From Soloist to Choir

Getting more people involved in leadership gives greater ownership.

Sunday school is one of the best places to begin building community in your church, but often Sunday school consists of star teachers—and few people end up in leadership as a result. This is the story of how one church moved from a soloist (the rock-star Sunday school teacher) mentality to a choir (a host of people providing leadership) philosophy of Sunday school ministry.

At Glen Ellyn Covenant Church in Glen Ellyn, IL, the vision and planning team decided that one of the first steps in implementing a new church vision was through the adult Sunday school program. For 12 weeks this fall, the entire adult Sunday school met in the church gym to watch the Doing Life Together DVD Teaching Series. Following the 20-minute DVD teaching clip, circled their chairs, people divided up into groups of 8 to 10, and then discussed the questions from the Doing Life Together study guides.

The vision and planning team recruited three sets of moderators (three couples), who opened the Sunday school time with prayer and announcements and Scripture reading. They recruited three sets because they knew that out of 12 weeks, one set of moderators would, likely, burn out; it's difficult for anyone to provide leadership for 12 straight weeks.

After the introduction, which included reading the Scripture passage provided by the curriculum and DVD, the moderators transitioned into the DVD teaching clip. Each lesson was visually interesting and the speakers were outstanding.

After the DVD teaching time, the moderators asked all the "fenceposts" to stand up. Twenty-five fenceposts—or discussion guides—had been recruited to lead the discussions following the teaching. So, people circled their chairs around each fencepost, who then led the group in follow-up discussions. They also recruited more fenceposts each week than were needed, because, again, they knew that few would make all 12 Sundays. They wanted to spread out the work.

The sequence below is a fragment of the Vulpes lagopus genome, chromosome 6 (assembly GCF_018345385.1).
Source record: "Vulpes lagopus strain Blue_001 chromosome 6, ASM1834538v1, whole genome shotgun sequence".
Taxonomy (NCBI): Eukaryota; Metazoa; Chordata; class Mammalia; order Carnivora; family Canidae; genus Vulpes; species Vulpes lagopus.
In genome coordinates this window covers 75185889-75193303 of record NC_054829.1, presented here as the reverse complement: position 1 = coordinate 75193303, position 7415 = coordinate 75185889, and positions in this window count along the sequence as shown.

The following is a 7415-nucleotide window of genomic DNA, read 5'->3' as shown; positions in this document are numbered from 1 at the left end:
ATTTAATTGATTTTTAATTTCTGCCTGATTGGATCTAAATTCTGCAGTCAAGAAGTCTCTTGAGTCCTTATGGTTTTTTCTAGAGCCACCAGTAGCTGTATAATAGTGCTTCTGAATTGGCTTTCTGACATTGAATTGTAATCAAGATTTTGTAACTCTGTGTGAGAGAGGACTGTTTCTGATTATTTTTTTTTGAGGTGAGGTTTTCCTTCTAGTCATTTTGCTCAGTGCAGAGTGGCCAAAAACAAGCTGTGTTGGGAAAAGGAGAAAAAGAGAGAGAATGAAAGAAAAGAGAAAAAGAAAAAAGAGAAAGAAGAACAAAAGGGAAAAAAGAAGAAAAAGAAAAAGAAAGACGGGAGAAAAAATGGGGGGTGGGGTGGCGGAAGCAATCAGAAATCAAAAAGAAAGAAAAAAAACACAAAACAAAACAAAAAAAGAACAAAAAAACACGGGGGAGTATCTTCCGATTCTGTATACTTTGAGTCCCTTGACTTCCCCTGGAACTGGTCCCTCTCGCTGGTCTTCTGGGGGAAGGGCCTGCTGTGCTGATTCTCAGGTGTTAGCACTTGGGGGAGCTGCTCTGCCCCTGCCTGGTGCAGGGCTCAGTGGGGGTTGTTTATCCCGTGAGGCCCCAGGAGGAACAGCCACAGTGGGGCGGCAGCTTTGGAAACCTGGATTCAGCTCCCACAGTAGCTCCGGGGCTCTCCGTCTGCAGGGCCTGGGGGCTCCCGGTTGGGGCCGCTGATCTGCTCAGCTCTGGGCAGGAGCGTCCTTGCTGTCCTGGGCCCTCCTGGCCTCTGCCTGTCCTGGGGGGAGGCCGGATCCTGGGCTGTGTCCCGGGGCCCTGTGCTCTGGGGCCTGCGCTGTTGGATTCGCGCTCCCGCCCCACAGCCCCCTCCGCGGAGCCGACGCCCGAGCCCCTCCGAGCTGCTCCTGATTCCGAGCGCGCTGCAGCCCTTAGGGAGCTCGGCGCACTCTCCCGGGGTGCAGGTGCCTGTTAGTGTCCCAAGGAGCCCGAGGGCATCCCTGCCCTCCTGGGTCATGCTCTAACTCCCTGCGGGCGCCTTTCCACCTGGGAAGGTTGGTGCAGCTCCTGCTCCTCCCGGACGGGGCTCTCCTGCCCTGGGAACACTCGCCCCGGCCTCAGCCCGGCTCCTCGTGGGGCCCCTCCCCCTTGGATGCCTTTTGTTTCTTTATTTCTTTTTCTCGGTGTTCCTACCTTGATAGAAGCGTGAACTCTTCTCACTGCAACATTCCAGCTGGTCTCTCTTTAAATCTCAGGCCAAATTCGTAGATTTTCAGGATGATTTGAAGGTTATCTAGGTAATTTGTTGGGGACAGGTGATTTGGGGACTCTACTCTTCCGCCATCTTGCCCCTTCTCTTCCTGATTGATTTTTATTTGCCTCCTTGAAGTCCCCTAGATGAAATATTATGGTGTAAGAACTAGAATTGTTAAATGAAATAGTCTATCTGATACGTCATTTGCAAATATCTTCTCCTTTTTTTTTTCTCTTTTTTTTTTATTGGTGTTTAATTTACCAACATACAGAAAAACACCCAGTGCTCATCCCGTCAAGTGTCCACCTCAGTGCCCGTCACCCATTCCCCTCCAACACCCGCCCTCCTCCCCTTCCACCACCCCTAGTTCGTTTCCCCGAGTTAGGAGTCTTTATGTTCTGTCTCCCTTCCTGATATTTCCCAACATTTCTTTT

What happened was amazing—instead of Sunday school starting off with 140 people and ending up with 70 or 80 at the end of the fall, attendance stayed high the entire time. Instead of one Sunday school class being led by one or two teachers, more than 30 people were involved in some kind of leadership—as a fencepost, as a moderator, or as a hospitality (food) coordinator. The 15-minute time at the beginning of Sunday school for coffee and snacks (fruit, coffee cake, etc.) proved just as valuable as the content portion!

The fall program gave the church a new vision for how Sunday school can support the larger issue of spiritual formation and life change. Their purpose was to "do life together" as a congregation this fall, and the Sunday school portion was fully integrated in accomplishing what they set out to do.

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